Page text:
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SEEN AND HEARD INTERNATIONAL CONCERT REVIEW
Ravel, Messiaen, Mozart, and Brahms: Peter Serkin, piano, Douglas Boyd, cond., Seattle Symphony, Benaroya Hall, Seattle, 13.2.2011 (BJ)
It has been a little over three years since Douglas Boyd made his Seattle Symphony debut, and my impression is that in that time he has grown appreciably in artistic stature. Certainly the main work on this program, Brahms’s Fourth Symphony, is music calculated to draw the utmost in technical and expressive resources from a conductor, and Boyd led a performance not only technically excellent but expressively rich.
The young Scottish oboist-turned-conductor has an ear very much his own for orchestral texture. Through much of the symphony, and especially in the first movement, his balancing of the horns in relation to the other orchestral sections produced a sound-picture warmer and more complex than we are accustomed to hearing. This was an effect, mostly positive, that nevertheless had its disadvantage in the middle section of the finale, where some too loud horns distracted attention from Scott Goff’s eloquent flute solo. There were also passages, in the scherzo and in the coda of the finale (as well as in the Rigaudon of Ravel’s Le Tombeau de Couperin at the start of the evening) that fell short of total rhythmic stability, but these were minor blemishes in readings of powerful individuality and often considerable grandeur.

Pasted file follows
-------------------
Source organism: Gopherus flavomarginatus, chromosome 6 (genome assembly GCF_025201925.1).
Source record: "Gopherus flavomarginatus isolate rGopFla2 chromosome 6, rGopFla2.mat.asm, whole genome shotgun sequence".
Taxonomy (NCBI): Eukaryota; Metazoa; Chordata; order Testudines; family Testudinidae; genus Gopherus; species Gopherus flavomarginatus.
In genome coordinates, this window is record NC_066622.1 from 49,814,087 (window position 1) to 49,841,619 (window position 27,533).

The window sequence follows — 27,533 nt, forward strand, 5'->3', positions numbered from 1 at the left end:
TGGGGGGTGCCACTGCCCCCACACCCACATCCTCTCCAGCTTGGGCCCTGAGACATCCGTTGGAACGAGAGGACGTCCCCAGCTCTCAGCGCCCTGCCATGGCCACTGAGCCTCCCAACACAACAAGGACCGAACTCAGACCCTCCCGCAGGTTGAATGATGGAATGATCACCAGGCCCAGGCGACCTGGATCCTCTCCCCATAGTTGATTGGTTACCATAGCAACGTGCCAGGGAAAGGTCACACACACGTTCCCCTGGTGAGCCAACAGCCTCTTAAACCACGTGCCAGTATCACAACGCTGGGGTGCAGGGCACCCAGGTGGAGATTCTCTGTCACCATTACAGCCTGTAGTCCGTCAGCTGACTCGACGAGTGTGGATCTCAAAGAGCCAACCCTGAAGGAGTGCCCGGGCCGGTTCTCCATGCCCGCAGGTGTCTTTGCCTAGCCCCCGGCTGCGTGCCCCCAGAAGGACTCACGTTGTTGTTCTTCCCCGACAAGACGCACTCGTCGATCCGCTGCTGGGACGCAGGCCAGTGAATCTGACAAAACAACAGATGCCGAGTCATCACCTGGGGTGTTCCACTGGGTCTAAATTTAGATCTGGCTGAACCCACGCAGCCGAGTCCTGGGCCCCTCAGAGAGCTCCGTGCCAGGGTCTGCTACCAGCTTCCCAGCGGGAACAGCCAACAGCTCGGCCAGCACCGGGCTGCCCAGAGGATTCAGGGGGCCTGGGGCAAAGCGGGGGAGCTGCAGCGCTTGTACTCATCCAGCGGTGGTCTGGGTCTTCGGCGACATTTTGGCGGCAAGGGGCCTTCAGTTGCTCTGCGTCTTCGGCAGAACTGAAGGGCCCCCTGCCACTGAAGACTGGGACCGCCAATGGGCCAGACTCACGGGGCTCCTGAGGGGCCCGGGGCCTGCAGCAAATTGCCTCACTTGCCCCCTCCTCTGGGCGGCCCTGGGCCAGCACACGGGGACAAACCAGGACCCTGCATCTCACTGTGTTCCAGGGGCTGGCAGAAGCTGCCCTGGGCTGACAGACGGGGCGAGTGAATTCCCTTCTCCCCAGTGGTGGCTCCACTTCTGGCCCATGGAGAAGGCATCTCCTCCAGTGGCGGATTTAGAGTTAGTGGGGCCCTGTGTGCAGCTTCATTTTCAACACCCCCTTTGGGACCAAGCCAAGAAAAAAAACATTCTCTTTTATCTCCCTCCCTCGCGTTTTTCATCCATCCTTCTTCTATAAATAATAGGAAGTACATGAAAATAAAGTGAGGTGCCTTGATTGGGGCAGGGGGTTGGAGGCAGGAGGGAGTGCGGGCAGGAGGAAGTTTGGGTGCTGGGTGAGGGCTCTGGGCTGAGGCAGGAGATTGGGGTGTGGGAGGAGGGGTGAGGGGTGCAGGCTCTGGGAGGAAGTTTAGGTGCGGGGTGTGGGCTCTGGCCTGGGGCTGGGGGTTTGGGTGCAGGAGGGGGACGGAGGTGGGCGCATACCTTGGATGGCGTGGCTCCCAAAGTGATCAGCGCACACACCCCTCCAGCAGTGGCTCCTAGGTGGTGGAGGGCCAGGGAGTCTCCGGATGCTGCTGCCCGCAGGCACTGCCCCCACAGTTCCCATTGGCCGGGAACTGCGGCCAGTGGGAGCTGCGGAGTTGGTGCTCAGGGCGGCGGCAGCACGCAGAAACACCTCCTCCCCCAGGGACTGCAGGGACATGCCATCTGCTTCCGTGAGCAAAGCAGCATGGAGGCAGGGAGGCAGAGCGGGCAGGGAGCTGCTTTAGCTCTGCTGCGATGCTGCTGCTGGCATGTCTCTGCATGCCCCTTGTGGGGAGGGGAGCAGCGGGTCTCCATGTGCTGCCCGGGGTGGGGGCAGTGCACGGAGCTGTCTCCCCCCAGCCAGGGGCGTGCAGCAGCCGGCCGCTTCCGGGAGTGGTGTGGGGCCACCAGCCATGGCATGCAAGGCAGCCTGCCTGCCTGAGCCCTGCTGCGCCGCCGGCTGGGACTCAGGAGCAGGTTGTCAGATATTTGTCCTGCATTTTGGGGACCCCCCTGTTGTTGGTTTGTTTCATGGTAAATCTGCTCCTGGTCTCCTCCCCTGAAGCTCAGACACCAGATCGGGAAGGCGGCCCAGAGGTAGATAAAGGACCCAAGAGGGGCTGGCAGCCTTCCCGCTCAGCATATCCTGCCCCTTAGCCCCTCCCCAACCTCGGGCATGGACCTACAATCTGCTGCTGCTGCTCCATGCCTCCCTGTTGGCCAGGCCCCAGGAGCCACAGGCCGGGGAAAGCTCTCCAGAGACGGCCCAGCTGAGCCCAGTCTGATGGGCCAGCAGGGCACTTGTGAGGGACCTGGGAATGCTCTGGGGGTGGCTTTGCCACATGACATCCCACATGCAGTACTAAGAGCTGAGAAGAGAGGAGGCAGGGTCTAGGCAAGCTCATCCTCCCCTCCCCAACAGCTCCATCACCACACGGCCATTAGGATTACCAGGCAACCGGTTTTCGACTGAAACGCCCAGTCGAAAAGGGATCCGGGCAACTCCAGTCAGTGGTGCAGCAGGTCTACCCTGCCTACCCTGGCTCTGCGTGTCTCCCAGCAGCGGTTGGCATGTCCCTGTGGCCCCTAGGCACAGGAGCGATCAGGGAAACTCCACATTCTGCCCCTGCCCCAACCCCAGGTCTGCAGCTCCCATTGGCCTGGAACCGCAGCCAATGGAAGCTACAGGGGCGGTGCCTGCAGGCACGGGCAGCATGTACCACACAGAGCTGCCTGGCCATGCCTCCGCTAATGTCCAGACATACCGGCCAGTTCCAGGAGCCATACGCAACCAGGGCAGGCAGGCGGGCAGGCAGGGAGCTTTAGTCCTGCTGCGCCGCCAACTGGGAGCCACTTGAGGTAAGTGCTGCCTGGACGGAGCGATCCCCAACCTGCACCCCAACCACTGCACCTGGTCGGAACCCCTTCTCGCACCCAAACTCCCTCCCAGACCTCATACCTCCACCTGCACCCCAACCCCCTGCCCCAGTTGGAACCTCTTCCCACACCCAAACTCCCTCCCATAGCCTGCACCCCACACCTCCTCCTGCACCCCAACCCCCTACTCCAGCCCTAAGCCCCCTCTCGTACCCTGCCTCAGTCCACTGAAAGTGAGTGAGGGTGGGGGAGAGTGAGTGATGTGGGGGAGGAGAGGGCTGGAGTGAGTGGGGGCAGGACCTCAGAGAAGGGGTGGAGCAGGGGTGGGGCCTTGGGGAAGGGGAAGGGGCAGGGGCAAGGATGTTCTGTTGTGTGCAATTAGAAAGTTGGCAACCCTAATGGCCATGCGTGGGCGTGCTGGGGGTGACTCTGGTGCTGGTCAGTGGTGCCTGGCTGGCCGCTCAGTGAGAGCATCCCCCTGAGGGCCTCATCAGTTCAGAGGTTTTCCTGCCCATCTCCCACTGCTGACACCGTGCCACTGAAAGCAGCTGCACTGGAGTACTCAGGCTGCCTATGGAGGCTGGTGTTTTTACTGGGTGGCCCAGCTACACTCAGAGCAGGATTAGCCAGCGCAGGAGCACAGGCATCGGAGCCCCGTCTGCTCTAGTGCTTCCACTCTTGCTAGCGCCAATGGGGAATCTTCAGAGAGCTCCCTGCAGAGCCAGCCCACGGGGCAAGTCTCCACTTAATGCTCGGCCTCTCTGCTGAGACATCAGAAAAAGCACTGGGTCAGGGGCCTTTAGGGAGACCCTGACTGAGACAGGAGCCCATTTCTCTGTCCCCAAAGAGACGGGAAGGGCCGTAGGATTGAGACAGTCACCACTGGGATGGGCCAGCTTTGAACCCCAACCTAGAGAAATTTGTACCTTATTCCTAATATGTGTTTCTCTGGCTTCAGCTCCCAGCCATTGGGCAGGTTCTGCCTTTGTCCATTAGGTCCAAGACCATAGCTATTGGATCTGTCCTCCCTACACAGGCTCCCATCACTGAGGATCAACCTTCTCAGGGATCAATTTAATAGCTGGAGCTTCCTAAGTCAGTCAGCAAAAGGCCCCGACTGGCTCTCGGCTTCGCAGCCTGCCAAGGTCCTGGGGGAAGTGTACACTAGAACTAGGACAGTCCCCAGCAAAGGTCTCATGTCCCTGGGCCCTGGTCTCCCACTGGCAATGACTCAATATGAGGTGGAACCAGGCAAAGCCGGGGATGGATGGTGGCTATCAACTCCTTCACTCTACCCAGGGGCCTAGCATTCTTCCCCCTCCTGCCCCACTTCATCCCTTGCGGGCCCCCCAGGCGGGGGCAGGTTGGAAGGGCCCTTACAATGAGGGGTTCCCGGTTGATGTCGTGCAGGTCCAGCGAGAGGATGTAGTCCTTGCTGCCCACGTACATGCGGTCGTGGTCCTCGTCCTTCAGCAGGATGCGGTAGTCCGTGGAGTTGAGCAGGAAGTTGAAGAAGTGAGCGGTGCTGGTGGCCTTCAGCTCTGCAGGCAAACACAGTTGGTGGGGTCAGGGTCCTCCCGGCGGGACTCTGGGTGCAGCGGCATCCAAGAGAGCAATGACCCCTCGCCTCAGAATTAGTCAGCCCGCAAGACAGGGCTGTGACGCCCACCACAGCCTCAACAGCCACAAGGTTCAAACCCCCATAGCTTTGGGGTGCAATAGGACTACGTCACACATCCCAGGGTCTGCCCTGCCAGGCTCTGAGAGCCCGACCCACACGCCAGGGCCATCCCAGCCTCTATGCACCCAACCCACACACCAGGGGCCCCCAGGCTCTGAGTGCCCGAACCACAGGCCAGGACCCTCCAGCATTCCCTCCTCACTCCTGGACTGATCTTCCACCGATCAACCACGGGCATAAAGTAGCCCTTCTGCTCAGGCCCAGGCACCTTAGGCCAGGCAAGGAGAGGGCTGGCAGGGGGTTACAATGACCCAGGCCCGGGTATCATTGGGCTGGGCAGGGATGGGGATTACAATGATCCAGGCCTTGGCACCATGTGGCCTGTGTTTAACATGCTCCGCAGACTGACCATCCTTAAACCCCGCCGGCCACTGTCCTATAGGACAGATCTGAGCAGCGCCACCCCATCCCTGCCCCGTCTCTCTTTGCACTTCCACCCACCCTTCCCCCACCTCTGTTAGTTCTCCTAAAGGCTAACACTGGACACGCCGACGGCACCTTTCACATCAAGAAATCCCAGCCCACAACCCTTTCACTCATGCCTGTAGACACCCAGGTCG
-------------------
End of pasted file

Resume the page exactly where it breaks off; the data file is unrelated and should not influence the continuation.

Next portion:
The slow movement of the Brahms, in particular, was deeply satisfying. On the first LP recording of the work I bought more than 50 years ago, I recall that Toscanini led his strings, even in the most sumptuous passages, with a cold avoidance of any hint of sensuousness. Boyd was far from cold. Yet what was most impressive in his interpretation here was that the warmth he brought to the singing subordinate theme was, paradoxical though this may sound, distinctly chaste, and the result was that the big climax, when it came, was all the more rewarding.
In between Ravel and Brahms, Peter Serkin was the soloist in Messiaen’s Oiseaux exotiques and Mozart’s D-major Rondo, K. 382. The performance of the Messiaen, crystal clear, and comprehensive in dynamic range, was more compelling than the work itself, which comes over as more of a random anthology of avian verse than a purposeful and self-sustaining poem in its own right. Mozart’s deceptively innocent Rondo, proposing far fewer notes to far more musical effect, drew equally crystalline playing from Serkin. Having come to admire him long ago, initially for his readings of Bach and Mozart, I have sometimes in recent years found his stage deportment – if not his actual playing – a touch mannered. But this performance recaptured all the directness and stylistic elegance of the Peter Serkin of old, and the Seattle Symphony partnered him impeccably under Boyd’s sympathetic leadership.